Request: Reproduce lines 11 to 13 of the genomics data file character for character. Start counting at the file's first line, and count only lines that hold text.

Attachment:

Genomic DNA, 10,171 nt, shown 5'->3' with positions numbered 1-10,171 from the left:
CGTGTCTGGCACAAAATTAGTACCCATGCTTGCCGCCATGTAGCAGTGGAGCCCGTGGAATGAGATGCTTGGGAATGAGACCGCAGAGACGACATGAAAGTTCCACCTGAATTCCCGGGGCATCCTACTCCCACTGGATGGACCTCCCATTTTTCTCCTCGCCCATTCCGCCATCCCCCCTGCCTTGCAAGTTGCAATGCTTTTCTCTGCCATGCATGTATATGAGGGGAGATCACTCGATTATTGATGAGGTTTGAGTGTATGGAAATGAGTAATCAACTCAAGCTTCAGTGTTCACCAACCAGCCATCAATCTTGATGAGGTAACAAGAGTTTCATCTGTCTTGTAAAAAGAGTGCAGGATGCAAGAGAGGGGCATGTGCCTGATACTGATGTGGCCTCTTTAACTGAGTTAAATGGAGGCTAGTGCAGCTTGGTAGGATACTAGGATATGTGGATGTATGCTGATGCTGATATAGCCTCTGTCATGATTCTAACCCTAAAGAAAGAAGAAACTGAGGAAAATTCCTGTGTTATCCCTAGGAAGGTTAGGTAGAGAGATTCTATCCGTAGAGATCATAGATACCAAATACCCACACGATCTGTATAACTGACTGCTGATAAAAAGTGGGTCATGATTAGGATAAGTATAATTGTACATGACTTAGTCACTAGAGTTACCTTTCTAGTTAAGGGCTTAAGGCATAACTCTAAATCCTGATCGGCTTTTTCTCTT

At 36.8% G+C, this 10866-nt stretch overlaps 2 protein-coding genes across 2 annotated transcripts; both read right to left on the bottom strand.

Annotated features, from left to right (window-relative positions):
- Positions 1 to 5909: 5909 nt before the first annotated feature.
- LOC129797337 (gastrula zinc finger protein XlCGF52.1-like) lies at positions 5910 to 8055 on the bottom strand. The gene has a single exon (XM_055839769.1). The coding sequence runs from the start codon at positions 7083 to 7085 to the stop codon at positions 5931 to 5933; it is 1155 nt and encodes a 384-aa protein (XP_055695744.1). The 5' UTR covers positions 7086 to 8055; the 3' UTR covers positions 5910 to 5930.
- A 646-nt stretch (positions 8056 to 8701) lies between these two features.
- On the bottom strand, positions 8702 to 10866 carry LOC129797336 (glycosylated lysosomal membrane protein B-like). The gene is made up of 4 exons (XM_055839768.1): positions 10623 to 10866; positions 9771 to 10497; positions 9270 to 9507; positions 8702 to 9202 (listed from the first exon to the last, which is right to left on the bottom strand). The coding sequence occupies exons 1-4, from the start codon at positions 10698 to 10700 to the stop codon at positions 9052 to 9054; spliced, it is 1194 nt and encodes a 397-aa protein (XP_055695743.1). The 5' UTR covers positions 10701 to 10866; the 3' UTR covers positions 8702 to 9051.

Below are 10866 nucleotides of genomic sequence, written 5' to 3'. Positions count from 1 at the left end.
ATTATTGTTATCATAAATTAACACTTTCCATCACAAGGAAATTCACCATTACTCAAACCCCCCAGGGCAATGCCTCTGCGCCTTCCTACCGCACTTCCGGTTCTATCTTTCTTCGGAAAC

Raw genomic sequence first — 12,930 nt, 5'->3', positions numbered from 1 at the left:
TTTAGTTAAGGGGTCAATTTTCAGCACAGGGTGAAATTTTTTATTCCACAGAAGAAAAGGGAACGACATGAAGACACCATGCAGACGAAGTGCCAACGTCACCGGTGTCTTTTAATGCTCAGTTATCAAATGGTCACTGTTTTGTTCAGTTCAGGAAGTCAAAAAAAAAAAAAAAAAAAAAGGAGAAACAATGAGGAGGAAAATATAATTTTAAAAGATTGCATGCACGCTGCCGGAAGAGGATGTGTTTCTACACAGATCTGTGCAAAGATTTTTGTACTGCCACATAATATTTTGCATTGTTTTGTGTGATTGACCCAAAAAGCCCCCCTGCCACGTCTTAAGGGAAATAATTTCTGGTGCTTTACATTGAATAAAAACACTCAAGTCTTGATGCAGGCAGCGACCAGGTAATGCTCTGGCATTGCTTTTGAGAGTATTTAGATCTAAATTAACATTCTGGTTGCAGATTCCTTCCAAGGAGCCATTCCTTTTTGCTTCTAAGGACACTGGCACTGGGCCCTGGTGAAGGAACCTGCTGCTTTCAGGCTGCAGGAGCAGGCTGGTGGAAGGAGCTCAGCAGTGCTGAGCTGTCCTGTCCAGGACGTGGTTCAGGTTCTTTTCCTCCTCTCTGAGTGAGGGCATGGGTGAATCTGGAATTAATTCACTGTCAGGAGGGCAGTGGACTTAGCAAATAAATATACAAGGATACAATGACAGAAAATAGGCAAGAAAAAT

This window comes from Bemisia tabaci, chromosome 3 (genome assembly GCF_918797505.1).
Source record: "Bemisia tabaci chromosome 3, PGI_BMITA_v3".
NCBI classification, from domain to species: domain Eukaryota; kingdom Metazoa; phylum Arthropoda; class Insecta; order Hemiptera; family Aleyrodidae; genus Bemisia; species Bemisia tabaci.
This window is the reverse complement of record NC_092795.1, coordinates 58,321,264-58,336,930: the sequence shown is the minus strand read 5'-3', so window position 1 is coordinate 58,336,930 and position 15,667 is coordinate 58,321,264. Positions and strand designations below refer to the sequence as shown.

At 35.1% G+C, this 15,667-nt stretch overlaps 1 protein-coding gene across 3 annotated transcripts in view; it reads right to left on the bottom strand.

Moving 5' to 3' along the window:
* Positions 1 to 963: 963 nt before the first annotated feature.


Raw genomic sequence first — 12,930 nt, 5'->3', positions numbered from 1 at the left:
TTTAGTTAAGGGGTCAATTTTCAGCACAGGGTGAAATTTTTTATTCCACAGAAGAAAAGGGAACGACATGAAGACACCATGCAGACGAAGTGCCAACGTCACCGGTGTCTTTTAATGCTCAGTTATCAAATGGTCACTGTTTTGTTCAGTTCAGGAAGTCAAAAAAAAAAAAAAAAAAAAAGGAGAAACAATGAGGAGGAAAATATAATTTTAAAAGATTGCATGCACGCTGCCGGAAGAGGATGTGTTTCTACACAGATCTGTGCAAAGATTTTTGTACTGCCACATAATATTTTGCATTGTTTTGTGTGATTGACCCAAAAAGCCCCCCTGCCACGTCTTAAGGGAAATAATTTCTGGTGCTTTACATTGAATAAAAACACTCAAGTCTTGATGCAGGCAGCGACCAGGTAATGCTCTGGCATTGCTTTTGAGAGTATTTAGATCTAAATTAACATTCTGGTTGCAGATTCCTTCCAAGGAGCCATTCCTTTTTGCTTCTAAGGACACTGGCACTGGGCCCTGGTGAAGGAACCTGCTGCTTTCAGGCTGCAGGAGCAGGCTGGTGGAAGGAGCTCAGCAGTGCTGAGCTGTCCTGTCCAGGACGTGGTTCAGGTTCTTTTCCTCCTCTCTGAGTGAGGGCATGGGTGAATCTGGAATTAATTCACTGTCAGGAGGGCAGTGGACTTAGCAAATAAATATACAAGGATACAATGACAGAAAATAGGCAAGAAAAAT

This window comes from Bemisia tabaci, chromosome 3 (genome assembly GCF_918797505.1).